Current best evidence for clinical care (more info)
Background: Access to rapid diagnosis is key to the control and management of severe acute respiratory syndrome coronavirus 2 (SARS-CoV-2). Laboratory RT-PCR testing is the current standard of care but usually requires a centralised laboratory and significant infrastructure. We describe our diagnostic accuracy assessment of a novel, rapid point-of-care real time RT-PCR CovidNudge test, which requires no laboratory handling or sample pre-processing.
Methods: Between April and May, 2020, we obtained two nasopharyngeal swab samples from individuals in three hospitals in London and Oxford (UK). Samples were collected from three groups: self-referred health-care workers with suspected COVID-19; patients attending emergency departments with suspected COVID-19; and hospital inpatient admissions with or without suspected COVID-19. For the CovidNudge test, nasopharyngeal swabs were inserted directly into a cartridge which contains all reagents and components required for RT-PCR reactions, including multiple technical replicates of seven SARS-CoV-2 gene targets (rdrp1, rdrp2, e-gene, n-gene, n1, n2 and n3) and human ribonuclease P (RNaseP) as sample adequacy control. Swab samples were tested in parallel using the CovidNudge platform, and with standard laboratory RT-PCR using swabs in viral transport medium for processing in a central laboratory. The primary analysis was to compare the sensitivity and specificity of the point-of-care CovidNudge test with laboratory-based testing.
Findings: We obtained 386 paired samples: 280 (73%) from self-referred health-care workers, 15 (4%) from patients in the emergency department, and 91 (23%) hospital inpatient admissions. Of the 386 paired samples, 67 tested positive on the CovidNudge point-of-care platform and 71 with standard laboratory RT-PCR. The overall sensitivity of the point-of-care test compared with laboratory-based testing was 94% (95% CI 86-98) with an overall specificity of 100% (99-100). The sensitivity of the test varied by group (self-referred healthcare workers 94% [95% CI 85-98]; patients in the emergency department 100% [48-100]; and hospital inpatient admissions 100% [29-100]). Specificity was consistent between groups (self-referred health-care workers 100% [95% CI 98-100]; patients in the emergency department 100% [69-100]; and hospital inpatient admissions 100% [96-100]). Point of care testing performance was similar during a period of high background prevalence of laboratory positive tests (25% [95% 20-31] in April, 2020) and low prevalence (3% [95% 1-9] in inpatient screening). Amplification of viral nucleocapsid (n1, n2, and n3) and envelope protein gene (e-gene) were most sensitive for detection of spiked SARS-CoV-2 RNA.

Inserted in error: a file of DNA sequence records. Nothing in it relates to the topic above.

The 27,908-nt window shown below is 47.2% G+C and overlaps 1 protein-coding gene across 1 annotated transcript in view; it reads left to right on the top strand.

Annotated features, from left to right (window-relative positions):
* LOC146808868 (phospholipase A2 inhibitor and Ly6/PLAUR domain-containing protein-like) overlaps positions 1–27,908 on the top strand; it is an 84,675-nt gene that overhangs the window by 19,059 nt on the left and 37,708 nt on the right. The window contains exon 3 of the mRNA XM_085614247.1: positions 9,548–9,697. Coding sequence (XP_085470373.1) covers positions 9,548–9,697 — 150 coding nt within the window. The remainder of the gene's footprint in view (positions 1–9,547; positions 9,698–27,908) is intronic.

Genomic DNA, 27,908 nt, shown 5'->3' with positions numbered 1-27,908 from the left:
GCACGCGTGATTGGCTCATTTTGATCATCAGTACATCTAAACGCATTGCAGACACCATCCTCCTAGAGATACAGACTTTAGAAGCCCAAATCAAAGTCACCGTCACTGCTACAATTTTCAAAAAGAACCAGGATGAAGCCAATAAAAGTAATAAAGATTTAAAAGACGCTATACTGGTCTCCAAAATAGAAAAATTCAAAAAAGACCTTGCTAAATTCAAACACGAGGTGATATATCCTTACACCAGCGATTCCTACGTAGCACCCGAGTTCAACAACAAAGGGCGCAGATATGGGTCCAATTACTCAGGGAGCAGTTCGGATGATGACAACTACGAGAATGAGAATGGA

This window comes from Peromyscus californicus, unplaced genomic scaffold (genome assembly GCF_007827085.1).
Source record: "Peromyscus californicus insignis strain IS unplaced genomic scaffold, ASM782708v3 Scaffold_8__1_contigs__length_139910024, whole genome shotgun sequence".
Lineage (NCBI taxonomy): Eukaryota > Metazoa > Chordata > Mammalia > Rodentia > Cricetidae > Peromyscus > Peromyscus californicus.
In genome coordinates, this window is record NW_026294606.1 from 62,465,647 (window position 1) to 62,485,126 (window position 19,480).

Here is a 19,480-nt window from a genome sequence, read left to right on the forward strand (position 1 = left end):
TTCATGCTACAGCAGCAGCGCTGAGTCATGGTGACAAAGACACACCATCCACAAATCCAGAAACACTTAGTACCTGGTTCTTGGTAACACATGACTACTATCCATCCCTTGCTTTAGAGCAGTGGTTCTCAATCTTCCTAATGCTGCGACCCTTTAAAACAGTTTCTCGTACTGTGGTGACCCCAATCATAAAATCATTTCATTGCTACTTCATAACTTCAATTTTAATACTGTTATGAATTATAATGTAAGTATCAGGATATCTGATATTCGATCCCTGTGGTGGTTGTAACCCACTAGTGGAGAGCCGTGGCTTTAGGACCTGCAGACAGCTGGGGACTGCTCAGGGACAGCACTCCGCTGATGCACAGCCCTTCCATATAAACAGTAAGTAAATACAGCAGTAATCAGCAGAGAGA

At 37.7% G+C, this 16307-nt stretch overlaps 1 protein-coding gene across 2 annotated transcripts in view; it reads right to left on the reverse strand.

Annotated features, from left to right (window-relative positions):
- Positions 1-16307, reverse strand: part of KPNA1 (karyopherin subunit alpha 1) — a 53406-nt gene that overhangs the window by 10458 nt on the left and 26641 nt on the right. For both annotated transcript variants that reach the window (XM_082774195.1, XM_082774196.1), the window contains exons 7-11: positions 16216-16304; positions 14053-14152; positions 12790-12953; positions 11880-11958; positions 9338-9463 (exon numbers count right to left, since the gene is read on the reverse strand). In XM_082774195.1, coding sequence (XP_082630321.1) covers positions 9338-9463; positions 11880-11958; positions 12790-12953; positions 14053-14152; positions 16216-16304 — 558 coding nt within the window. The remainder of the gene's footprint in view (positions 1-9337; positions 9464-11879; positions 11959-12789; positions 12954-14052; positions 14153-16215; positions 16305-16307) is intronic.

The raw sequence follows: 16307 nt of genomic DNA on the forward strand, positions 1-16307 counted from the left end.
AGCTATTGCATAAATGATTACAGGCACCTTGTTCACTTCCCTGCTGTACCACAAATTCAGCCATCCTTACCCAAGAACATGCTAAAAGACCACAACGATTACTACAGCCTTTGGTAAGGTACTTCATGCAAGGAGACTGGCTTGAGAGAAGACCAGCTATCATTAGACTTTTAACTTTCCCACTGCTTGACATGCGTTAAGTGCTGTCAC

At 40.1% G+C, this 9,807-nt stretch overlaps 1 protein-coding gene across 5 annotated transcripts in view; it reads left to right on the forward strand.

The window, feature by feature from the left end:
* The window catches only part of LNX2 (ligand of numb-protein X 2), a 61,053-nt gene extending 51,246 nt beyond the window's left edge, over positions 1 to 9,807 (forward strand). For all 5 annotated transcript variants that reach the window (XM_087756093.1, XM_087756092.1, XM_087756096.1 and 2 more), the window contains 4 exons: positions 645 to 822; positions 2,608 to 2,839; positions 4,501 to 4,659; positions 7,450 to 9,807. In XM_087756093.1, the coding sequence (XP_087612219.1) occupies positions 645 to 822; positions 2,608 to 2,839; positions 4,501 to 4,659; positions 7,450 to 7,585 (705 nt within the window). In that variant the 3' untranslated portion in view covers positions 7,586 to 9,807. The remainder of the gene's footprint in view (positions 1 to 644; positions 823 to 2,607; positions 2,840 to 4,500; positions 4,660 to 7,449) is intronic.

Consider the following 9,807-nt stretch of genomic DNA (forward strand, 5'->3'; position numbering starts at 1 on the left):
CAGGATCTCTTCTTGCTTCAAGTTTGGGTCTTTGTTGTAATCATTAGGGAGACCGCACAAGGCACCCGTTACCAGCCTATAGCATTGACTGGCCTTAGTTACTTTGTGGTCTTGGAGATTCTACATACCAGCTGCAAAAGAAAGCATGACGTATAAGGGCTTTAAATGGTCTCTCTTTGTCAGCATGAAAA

Interpretation: The CovidNudge platform was a sensitive, specific, and rapid point of care test for the presence of SARS-CoV-2 without laboratory handling or sample pre-processing. The device, which has been implemented in UK hospitals since May, 2020, could enable rapid decisions for clinical care and testing programmes.